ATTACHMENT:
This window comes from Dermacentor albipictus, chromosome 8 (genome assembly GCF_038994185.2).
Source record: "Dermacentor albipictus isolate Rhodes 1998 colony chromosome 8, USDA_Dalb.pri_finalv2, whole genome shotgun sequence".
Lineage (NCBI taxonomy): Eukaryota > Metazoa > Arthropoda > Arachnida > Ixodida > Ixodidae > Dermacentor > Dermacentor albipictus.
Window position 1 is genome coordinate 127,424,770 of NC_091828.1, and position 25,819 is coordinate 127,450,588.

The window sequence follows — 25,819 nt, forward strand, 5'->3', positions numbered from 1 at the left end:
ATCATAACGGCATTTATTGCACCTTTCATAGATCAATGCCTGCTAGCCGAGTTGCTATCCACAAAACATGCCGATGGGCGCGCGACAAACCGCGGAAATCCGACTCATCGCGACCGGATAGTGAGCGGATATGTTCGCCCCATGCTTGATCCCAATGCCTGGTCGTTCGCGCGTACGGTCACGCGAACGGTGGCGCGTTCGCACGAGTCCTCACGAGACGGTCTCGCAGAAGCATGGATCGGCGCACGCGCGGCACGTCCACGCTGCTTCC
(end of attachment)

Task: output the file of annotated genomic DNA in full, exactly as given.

This window comes from Dermacentor albipictus, chromosome 8 (genome assembly GCF_038994185.2).
Source record: "Dermacentor albipictus isolate Rhodes 1998 colony chromosome 8, USDA_Dalb.pri_finalv2, whole genome shotgun sequence".
Lineage (NCBI taxonomy): Eukaryota > Metazoa > Arthropoda > Arachnida > Ixodida > Ixodidae > Dermacentor > Dermacentor albipictus.
Window position 1 is genome coordinate 127,424,770 of NC_091828.1, and position 25,819 is coordinate 127,450,588.

The window sequence follows — 25,819 nt, forward strand, 5'->3', positions numbered from 1 at the left end:
ATCATAACGGCATTTATTGCACCTTTCATAGATCAATGCCTGCTAGCCGAGTTGCTATCCACAAAACATGCCGATGGGCGCGCGACAAACCGCGGAAATCCGACTCATCGCGACCGGATAGTGAGCGGATATGTTCGCCCCATGCTTGATCCCAATGCCTGGTCGTTCGCGCGTACGGTCACGCGAACGGTGGCGCGTTCGCACGAGTCCTCACGAGACGGTCTCGCAGAAGCATGGATCGGCGCACGCGCGGCACGTCCACGCTGCTTCC